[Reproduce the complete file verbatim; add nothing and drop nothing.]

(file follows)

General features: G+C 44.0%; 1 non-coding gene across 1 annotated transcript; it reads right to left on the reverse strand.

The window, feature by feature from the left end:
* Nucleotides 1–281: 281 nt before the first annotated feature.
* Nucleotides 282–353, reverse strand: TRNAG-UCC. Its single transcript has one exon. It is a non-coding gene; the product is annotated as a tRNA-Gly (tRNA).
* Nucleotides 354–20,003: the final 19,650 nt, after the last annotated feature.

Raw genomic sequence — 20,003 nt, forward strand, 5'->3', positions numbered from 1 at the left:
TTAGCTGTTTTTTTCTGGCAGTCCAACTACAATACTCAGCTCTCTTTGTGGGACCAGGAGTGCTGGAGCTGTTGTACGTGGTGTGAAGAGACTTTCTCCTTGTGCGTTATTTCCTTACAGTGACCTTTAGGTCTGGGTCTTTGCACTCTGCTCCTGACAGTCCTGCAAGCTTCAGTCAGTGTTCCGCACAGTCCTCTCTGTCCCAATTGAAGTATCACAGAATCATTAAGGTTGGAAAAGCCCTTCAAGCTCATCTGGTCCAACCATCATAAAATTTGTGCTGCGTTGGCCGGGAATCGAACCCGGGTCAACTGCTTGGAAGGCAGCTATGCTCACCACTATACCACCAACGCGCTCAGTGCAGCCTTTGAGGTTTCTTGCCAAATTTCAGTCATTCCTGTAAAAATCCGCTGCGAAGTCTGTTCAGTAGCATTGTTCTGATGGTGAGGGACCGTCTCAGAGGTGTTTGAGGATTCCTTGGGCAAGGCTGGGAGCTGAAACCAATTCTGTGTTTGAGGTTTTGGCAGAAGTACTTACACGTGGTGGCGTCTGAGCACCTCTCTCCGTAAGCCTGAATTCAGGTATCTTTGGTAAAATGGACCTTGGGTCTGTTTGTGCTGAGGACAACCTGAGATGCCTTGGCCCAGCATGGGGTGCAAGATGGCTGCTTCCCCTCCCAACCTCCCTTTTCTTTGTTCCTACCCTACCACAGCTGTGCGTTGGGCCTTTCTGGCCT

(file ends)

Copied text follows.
General features: G+C 44.0%; 1 non-coding gene across 1 annotated transcript; it reads right to left on the reverse strand.

The window, feature by feature from the left end:
* Nucleotides 1–281: 281 nt before the first annotated feature.
* Nucleotides 282–353, reverse strand: TRNAG-UCC. Its single transcript has one exon. It is a non-coding gene; the product is annotated as a tRNA-Gly (tRNA).
* Nucleotides 354–20,003: the final 19,650 nt, after the last annotated feature.

Raw genomic sequence — 20,003 nt, forward strand, 5'->3', positions numbered from 1 at the left:
TTAGCTGTTTTTTTCTGGCAGTCCAACTACAATACTCAGCTCTCTTTGTGGGACCAGGAGTGCTGGAGCTGTTGTACGTGGTGTGAAGAGACTTTCTCCTTGTGCGTTATTTCCTTACAGTGACCTTTAGGTCTGGGTCTTTGCACTCTGCTCCTGACAGTCCTGCAAGCTTCAGTCAGTGTTCCGCACAGTCCTCTCTGTCCCAATTGAAGTATCACAGAATCATTAAGGTTGGAAAAGCCCTTCAAGCTCATCTGGTCCAACCATCATAAAATTTGTGCTGCGTTGGCCGGGAATCGAACCCGGGTCAACTGCTTGGAAGGCAGCTATGCTCACCACTATACCACCAACGCGCTCAGTGCAGCCTTTGAGGTTTCTTGCCAAATTTCAGTCATTCCTGTAAAAATCCGCTGCGAAGTCTGTTCAGTAGCATTGTTCTGATGGTGAGGGACCGTCTCAGAGGTGTTTGAGGATTCCTTGGGCAAGGCTGGGAGCTGAAACCAATTCTGTGTTTGAGGTTTTGGCAGAAGTACTTACACGTGGTGGCGTCTGAGCACCTCTCTCCGTAAGCCTGAATTCAGGTATCTTTGGTAAAATGGACCTTGGGTCTGTTTGTGCTGAGGACAACCTGAGATGCCTTGGCCCAGCATGGGGTGCAAGATGGCTGCTTCCCCTCCCAACCTCCCTTTTCTTTGTTCCTACCCTACCACAGCTGTGCGTTGGGCCTTTCTGGCCT